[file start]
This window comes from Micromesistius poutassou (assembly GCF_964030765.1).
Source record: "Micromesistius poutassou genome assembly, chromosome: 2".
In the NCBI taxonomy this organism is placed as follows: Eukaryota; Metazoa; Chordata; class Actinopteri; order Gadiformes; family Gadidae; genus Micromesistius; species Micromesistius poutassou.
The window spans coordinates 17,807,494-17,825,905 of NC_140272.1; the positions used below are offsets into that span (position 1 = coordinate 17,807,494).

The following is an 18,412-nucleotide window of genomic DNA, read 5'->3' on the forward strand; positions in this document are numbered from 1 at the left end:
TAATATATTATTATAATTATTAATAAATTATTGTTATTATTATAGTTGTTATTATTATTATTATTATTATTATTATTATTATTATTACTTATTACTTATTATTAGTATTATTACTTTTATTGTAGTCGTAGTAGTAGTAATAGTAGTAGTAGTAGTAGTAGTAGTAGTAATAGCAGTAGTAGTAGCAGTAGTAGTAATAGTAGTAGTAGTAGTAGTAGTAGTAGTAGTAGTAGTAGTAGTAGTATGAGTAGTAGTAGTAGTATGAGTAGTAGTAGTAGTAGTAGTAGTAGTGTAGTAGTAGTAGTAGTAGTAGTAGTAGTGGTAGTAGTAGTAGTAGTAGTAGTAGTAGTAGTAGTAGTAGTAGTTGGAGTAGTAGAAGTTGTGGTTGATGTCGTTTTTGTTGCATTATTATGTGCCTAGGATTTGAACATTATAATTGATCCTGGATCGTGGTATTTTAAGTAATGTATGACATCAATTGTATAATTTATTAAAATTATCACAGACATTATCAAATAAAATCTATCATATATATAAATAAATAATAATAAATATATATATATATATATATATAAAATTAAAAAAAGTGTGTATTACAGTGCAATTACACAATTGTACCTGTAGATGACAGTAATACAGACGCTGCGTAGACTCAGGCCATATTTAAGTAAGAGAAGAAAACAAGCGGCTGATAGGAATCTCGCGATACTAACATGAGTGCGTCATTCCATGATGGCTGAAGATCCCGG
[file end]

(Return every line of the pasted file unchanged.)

This window comes from Micromesistius poutassou (assembly GCF_964030765.1).
Source record: "Micromesistius poutassou genome assembly, chromosome: 2".
In the NCBI taxonomy this organism is placed as follows: Eukaryota; Metazoa; Chordata; class Actinopteri; order Gadiformes; family Gadidae; genus Micromesistius; species Micromesistius poutassou.
The window spans coordinates 17,807,494-17,825,905 of NC_140272.1; the positions used below are offsets into that span (position 1 = coordinate 17,807,494).

The following is an 18,412-nucleotide window of genomic DNA, read 5'->3' on the forward strand; positions in this document are numbered from 1 at the left end:
TAATATATTATTATAATTATTAATAAATTATTGTTATTATTATAGTTGTTATTATTATTATTATTATTATTATTATTATTATTATTACTTATTACTTATTATTAGTATTATTACTTTTATTGTAGTCGTAGTAGTAGTAATAGTAGTAGTAGTAGTAGTAGTAGTAGTAATAGCAGTAGTAGTAGCAGTAGTAGTAATAGTAGTAGTAGTAGTAGTAGTAGTAGTAGTAGTAGTAGTAGTAGTATGAGTAGTAGTAGTAGTATGAGTAGTAGTAGTAGTAGTAGTAGTAGTGTAGTAGTAGTAGTAGTAGTAGTAGTAGTGGTAGTAGTAGTAGTAGTAGTAGTAGTAGTAGTAGTAGTAGTAGTTGGAGTAGTAGAAGTTGTGGTTGATGTCGTTTTTGTTGCATTATTATGTGCCTAGGATTTGAACATTATAATTGATCCTGGATCGTGGTATTTTAAGTAATGTATGACATCAATTGTATAATTTATTAAAATTATCACAGACATTATCAAATAAAATCTATCATATATATAAATAAATAATAATAAATATATATATATATATATATATAAAATTAAAAAAAGTGTGTATTACAGTGCAATTACACAATTGTACCTGTAGATGACAGTAATACAGACGCTGCGTAGACTCAGGCCATATTTAAGTAAGAGAAGAAAACAAGCGGCTGATAGGAATCTCGCGATACTAACATGAGTGCGTCATTCCATGATGGCTGAAGATCCCGG